Wednesday, January 21, 2015


And old post, but a good one!

(Originally published March 4, 2013.)

I read Frank Bruni's autobiography, Born Round, a couple of summers ago. Although it tells a tantalizing tale of his years in the seemingly enviable, but complicated and stressful, position of New York Times restaurant critic, more importantly it's a story of finding oneself, of a difficult relationship with food, and of a loving family.

One portion has stayed with me since reading the book:

"Adele's (Frank's grandmother's) specialty was what most Italian food lovers know as orecchiette, which means 'little ears.' Her name for them, strascinat, pronounced something like strah-zshi-NOT, came from her southern Italian dialect. It alluded to the Italian verbs for 'to trail' and 'to drag' (strascicare and trascinare), because to make this pasta, you'd drag a knife along a sheet of dough, repeatedly pressing down and pinching off just enough of the dough to make an ear-shaped nub of pasta ....

Adele used her thumb as the mold for each strascinat. She would sit at a sizable table, an enormous rectangle of dough before her, and pinch and mold and then flick, the concave nubs landing in a nearby heap. She'd sit for hours, because there was no reliable machine for this endeavor, no dried pasta from a box that could emulate the density and pliancy of her strascinat, no alternative to doing the work, no matter how numbing it was. And even if there had been an alternative, she wouldn't have taken advantage of it. Dried pasta from a box didn't advertise how long and hard you had labored. Dried pasta from a box didn't say love. When you ate a bowl of Grandma's strascinat, covered in the thick red sauce that she and most other Italians simply called 'gravy,' you knew that every piece of pasta had the imprint of her flesh, that the curve of each nub matched the curve of her thumb."

Most people would read this and think, "Wow, Frank's nonna really loved her family. Good thing you can buy so many different pasta shapes at the grocery store, now!"

I, of course - you know what's coming! - read that and immediately thought, "I've gotta try making these some time!" The love infused into the pasta, the passion for preparing real food from scratch ... I was seduced.

Well, last week we had a snow day: 6+ inches of snow coupled with messy roads and no power at work. We didn't have any power at home, either, but Jeremy and I made the very best of it. He played Nirvana, the Ramones, and the Pixies on his Kindle, and - thankfully! - our gas stove worked as long as we lit the burners ourselves.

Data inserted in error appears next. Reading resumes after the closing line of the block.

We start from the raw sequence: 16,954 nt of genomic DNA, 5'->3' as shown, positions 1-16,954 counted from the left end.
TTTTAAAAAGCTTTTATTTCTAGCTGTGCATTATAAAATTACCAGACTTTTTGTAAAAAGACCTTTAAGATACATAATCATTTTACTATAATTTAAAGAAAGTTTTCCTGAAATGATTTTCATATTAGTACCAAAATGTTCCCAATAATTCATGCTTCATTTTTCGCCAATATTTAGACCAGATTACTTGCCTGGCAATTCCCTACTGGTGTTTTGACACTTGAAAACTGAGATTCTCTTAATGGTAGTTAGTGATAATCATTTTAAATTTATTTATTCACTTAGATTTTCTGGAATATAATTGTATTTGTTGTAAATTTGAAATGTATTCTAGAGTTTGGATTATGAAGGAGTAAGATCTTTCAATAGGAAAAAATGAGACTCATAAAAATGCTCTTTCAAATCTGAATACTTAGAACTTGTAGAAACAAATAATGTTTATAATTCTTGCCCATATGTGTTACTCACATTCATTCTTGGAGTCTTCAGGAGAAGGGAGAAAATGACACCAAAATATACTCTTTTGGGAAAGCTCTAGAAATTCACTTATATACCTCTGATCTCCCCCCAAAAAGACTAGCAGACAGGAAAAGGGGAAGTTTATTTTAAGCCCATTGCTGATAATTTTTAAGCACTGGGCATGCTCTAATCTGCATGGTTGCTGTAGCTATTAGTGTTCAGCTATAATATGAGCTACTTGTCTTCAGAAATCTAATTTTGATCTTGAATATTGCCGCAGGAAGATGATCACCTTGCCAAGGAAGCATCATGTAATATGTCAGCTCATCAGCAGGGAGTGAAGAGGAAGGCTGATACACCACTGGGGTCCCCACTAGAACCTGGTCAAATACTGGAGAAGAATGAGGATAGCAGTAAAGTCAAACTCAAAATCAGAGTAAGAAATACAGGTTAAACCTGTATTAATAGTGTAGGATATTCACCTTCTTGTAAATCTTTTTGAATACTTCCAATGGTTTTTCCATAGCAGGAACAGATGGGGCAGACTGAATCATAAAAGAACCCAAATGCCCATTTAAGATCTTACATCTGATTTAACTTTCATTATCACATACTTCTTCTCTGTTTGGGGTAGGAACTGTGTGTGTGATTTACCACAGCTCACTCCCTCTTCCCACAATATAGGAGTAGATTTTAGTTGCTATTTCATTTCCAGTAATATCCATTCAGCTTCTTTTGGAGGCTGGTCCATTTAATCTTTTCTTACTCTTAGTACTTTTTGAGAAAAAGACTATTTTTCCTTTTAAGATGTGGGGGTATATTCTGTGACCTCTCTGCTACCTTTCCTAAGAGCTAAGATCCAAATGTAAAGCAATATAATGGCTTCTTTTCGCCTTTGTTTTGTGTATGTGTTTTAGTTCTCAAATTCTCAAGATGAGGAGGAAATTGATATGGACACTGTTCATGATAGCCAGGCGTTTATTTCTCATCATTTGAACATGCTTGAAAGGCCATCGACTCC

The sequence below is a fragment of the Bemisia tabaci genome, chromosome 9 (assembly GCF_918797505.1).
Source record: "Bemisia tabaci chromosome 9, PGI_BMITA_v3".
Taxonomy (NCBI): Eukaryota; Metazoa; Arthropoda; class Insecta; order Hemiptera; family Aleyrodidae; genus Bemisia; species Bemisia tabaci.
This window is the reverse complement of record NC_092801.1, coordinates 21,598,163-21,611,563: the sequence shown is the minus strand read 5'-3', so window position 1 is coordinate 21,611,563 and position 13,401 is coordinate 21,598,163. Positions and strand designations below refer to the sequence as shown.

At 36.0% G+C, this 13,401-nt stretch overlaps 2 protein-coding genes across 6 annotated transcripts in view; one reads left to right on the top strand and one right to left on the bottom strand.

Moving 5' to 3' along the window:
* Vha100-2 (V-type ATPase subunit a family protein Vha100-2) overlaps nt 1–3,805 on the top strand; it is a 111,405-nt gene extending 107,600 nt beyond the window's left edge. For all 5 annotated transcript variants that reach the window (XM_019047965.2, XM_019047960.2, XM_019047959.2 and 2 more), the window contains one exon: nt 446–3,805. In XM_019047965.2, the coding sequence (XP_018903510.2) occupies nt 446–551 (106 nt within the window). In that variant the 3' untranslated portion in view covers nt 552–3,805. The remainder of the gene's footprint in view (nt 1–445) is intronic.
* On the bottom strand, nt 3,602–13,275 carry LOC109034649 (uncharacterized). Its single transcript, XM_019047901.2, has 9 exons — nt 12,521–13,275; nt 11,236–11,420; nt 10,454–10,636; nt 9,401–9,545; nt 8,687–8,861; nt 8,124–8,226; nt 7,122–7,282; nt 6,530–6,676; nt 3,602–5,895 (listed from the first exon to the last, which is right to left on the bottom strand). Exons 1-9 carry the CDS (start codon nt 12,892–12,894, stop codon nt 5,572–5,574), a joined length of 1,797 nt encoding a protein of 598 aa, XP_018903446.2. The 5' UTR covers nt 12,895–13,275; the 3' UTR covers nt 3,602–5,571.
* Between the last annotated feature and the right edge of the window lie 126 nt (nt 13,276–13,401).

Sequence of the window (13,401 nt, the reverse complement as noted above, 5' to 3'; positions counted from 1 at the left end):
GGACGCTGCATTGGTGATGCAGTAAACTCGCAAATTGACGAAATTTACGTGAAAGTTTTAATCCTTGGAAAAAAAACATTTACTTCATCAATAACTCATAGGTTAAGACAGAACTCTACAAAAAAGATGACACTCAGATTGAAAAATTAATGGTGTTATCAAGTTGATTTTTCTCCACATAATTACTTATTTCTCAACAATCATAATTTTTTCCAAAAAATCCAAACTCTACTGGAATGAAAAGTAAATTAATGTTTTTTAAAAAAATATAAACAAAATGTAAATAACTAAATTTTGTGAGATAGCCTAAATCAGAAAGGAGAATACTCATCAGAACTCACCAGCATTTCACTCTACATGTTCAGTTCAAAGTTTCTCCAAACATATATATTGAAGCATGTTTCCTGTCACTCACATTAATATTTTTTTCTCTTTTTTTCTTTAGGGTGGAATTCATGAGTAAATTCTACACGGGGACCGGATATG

And so, the day had come. Jeremy and I made our own pasta!

I mixed the dough, then Jeremy came to help me with the shaping. After reading a number of recipes for strascinat, which - as Frank noted - I've always known as orecchiette [ohr-ay-keeAY-tay], I saw that many involve rolling the dough into a cylinder and then cutting pieces which are then formed, as described above, by imprinting one's thumb into them. So, that's what we did. One by one by one by one ... over and over again. To some, it might be boring. To some, it might be futile.

To us - yes, even to Jeremy (though if we'd been making enough to feed an entire family, rather than just ourselves, he might have had a different opinion!) - it was fun. We chatted, we compared homely samples to ideal ones. We made dinner and a memory, all at once.

Throughout the afternoon, Jeremy and I checked on our "babies" as they dried. I cooked up some diced tomatoes, red onion, garlic, hot Italian sausage, and kale, because the beauty of orecchiette is that the little scoops hold bits of the sauce. Different pasta shapes are designed for different toppings. The sturdier and heartier the base, the sturdier and heartier the sauce should be; thus, a light marinara is lovely served over angel hair pasta, but our orecchiette required something substantial.

And then, as the sun went down and the house was cold and every candle I own was burning, Jeremy and I ate an amazing hot and heart-warming meal.


2 cups flour, plus more for dusting
1/2 cup white whole wheat flour
pinch of kosher salt
1 cup water
1 egg

In a large mixing bowl, combine the flours and the salt.

In a measuring cup, combine the water and the egg; pour over the dry ingredients and stir to mix.

Sprinkle flour on the countertop and knead the dough until it is no longer sticky, incorporating a bit more flour as needed. Divide dough into quarters, wrapping the unused portions in plastic.

Take one piece of dough at a time and roll it out into a 1/2"-long cylinder.

Cut pieces of dough about the size of a chickpea.

Roll the small pieces of dough into balls, rolling in a touch of flour if needed; then press down with your thumb to make a flat disc that curves slightly like the shape of an ear. Continue until you've used all of the dough.

Let the discs rest for 30 minutes, then re-press each one to reinforce the shape. Let rest for 1 hour to dry.

Flip the discs over and let them rest for 1 hour or more, until almost dry.  They won't be hard like boxed pasta, but they'll be drier than when you first formed them.

Bring a large pot of salted water to boil. Add the orrecchiette and cook for 6 minutes or so, until they float to the top and are just "al dente" - slight resistance to the tooth.

Drain. Serve topped with a chunky tomato sauce.

Serves 4.

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